Instead, he says, “Come to me, all who are weary. Take my yoke upon you.”
Jesus is in the business of exchanging burdens. He wants me to bring all my burdens to him and exchange them for the light yoke that he offers.
In its original context, I believe Jesus is offering freedom from the burden of sin. In other words, we come to Jesus, burdened by our sin, and he offers us free forgiveness and the power to obey God’s commands.
But I think the application of this passage is bigger than just salvation. It seems to me that it’s also an apt description of the entire Christian life.
In 1 Peter 5:7, we are told to, “…[cast] all your anxieties on him, because he cares for you.”
…in everything by prayer and supplication with thanksgiving let your requests be made known to God. And the peace of God, which surpasses all understanding, will guard your hearts and your minds in Christ Jesus.
The Christian life is one of total dependence on God. When Jesus says, “Come to me, all who are weary,” it’s because he doesn’t want me buying into the lie of independence. He doesn’t want me thinking that I can get by on my own, relying on my grit and grind and moxie.
I am a dependent creature, and feeling overwhelmed and weary is a sign that I’m trying to live an independent life.
In his book New Morning Mercies, Paul Tripp describes the lie of self-sufficiency like this:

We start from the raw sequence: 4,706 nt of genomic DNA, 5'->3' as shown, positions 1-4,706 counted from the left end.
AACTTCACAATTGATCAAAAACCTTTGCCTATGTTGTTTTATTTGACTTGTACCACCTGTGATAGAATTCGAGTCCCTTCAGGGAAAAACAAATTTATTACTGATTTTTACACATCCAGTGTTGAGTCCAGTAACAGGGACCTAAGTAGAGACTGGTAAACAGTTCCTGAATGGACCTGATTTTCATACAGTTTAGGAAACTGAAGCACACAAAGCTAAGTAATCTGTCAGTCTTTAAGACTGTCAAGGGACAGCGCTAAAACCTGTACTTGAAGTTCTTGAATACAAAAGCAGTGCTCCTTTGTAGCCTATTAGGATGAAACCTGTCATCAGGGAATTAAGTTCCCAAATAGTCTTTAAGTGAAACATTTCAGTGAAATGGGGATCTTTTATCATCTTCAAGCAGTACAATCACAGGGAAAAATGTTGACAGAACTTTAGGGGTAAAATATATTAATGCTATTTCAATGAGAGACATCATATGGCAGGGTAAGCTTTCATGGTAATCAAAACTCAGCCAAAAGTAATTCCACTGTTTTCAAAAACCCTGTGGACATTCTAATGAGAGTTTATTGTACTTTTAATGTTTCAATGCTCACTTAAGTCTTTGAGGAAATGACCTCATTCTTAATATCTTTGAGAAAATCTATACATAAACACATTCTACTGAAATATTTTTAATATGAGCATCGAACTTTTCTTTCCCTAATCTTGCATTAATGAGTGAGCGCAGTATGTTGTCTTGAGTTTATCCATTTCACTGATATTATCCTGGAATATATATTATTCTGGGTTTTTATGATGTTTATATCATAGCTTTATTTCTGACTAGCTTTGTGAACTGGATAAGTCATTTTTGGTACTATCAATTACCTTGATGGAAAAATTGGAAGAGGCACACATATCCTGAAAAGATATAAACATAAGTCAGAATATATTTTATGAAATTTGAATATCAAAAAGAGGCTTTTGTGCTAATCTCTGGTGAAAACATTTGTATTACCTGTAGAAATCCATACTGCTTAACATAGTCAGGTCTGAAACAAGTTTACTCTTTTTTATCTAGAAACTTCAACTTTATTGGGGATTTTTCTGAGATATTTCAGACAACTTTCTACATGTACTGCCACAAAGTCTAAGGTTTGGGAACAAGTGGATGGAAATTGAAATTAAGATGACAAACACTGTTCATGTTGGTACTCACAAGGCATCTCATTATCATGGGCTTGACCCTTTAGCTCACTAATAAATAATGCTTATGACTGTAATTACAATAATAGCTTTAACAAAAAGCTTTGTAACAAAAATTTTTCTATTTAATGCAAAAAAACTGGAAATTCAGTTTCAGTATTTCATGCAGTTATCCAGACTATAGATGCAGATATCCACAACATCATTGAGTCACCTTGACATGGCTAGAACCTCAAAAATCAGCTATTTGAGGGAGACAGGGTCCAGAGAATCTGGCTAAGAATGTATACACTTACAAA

…self-sufficiency, which tells me that I have everything I need within myself to be what I was created to be and to do what I was designed to do. The fact is that God is the only self-sufficient being in the universe. We were created for dependency, first on God and then on one another in loving community. We need to be taught, encouraged, warned, strengthened, forgiven, healed, restored, counseled, love, rebuked, and delivered – all things we cannot provide for ourselves. Human self-sufficiency is a lie.
The solution to my weariness isn’t to be better organized, more efficient, or more productive. And ultimately, the solution isn’t even different circumstances. A new set of circumstances wouldn’t erase the self-sufficiency which has wrapped itself around my heart.
The solution is to heed the sweet words of Jesus: “Come to me, all who are weary.”
I exchange my self-sufficiency for his all-sufficiency.
My weariness for his strength.
My brokenness for his wholeness.
My exhausti0n for his infinite grace.
Abide In Jesus
Abide in me, and I in you. As the branch cannot bear fruit by itself, unless it abides in the vine, neither can you, unless you abide in me.
When I’m weary and heavy-laden, the solution is to abide in Jesus. To draw near to Jesus. To cast all my burdens on Jesus.
This doesn’t mean that Jesus will necessarily change the circumstances and make everything okay. In fact, he probably won’t. It does mean that he will provide me with all-sufficient grace to bear fruit, even in the midst of exhausting, wearying circumstances.
In his incredibly helpful book A Praying Life, Paul Miller puts it this way:
If you try to seize the day, the day will eventually break you. Seize the corner of his garment and don’t let go until he blesses you. He will reshape the day.
I must learn to stop trying to seize the day, and instead to seize the corner of his garment.